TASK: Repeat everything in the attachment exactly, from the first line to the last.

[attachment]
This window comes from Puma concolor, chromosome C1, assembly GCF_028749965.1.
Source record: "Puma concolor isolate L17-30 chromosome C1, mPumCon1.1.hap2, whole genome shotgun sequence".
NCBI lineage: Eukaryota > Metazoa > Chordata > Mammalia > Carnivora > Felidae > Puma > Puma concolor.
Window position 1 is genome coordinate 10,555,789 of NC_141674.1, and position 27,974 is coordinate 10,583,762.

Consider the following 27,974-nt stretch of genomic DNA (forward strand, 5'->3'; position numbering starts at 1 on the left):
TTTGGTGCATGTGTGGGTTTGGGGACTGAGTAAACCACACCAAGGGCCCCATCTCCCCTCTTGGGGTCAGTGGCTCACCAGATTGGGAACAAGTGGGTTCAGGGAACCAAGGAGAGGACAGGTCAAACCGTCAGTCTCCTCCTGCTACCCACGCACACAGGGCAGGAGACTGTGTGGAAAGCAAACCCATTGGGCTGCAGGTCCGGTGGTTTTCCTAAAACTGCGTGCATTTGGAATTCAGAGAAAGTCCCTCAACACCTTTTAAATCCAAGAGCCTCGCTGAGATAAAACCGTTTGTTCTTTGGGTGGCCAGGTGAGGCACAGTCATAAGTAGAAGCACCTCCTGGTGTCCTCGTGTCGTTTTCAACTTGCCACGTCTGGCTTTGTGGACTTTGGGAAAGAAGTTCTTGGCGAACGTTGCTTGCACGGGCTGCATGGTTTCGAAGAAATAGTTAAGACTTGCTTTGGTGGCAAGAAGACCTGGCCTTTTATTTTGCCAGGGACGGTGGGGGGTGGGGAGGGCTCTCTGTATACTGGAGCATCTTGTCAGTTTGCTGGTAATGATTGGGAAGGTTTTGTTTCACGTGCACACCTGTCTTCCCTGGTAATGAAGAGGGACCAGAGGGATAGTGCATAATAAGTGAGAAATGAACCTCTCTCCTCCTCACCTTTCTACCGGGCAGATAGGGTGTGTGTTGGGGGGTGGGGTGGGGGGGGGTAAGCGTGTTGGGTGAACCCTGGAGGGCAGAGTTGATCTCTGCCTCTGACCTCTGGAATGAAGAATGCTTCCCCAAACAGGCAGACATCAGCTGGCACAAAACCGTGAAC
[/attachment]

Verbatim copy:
This window comes from Puma concolor, chromosome C1, assembly GCF_028749965.1.
Source record: "Puma concolor isolate L17-30 chromosome C1, mPumCon1.1.hap2, whole genome shotgun sequence".
NCBI lineage: Eukaryota > Metazoa > Chordata > Mammalia > Carnivora > Felidae > Puma > Puma concolor.
Window position 1 is genome coordinate 10,555,789 of NC_141674.1, and position 27,974 is coordinate 10,583,762.

Consider the following 27,974-nt stretch of genomic DNA (forward strand, 5'->3'; position numbering starts at 1 on the left):
TTTGGTGCATGTGTGGGTTTGGGGACTGAGTAAACCACACCAAGGGCCCCATCTCCCCTCTTGGGGTCAGTGGCTCACCAGATTGGGAACAAGTGGGTTCAGGGAACCAAGGAGAGGACAGGTCAAACCGTCAGTCTCCTCCTGCTACCCACGCACACAGGGCAGGAGACTGTGTGGAAAGCAAACCCATTGGGCTGCAGGTCCGGTGGTTTTCCTAAAACTGCGTGCATTTGGAATTCAGAGAAAGTCCCTCAACACCTTTTAAATCCAAGAGCCTCGCTGAGATAAAACCGTTTGTTCTTTGGGTGGCCAGGTGAGGCACAGTCATAAGTAGAAGCACCTCCTGGTGTCCTCGTGTCGTTTTCAACTTGCCACGTCTGGCTTTGTGGACTTTGGGAAAGAAGTTCTTGGCGAACGTTGCTTGCACGGGCTGCATGGTTTCGAAGAAATAGTTAAGACTTGCTTTGGTGGCAAGAAGACCTGGCCTTTTATTTTGCCAGGGACGGTGGGGGGTGGGGAGGGCTCTCTGTATACTGGAGCATCTTGTCAGTTTGCTGGTAATGATTGGGAAGGTTTTGTTTCACGTGCACACCTGTCTTCCCTGGTAATGAAGAGGGACCAGAGGGATAGTGCATAATAAGTGAGAAATGAACCTCTCTCCTCCTCACCTTTCTACCGGGCAGATAGGGTGTGTGTTGGGGGGTGGGGTGGGGGGGGGTAAGCGTGTTGGGTGAACCCTGGAGGGCAGAGTTGATCTCTGCCTCTGACCTCTGGAATGAAGAATGCTTCCCCAAACAGGCAGACATCAGCTGGCACAAAACCGTGAAC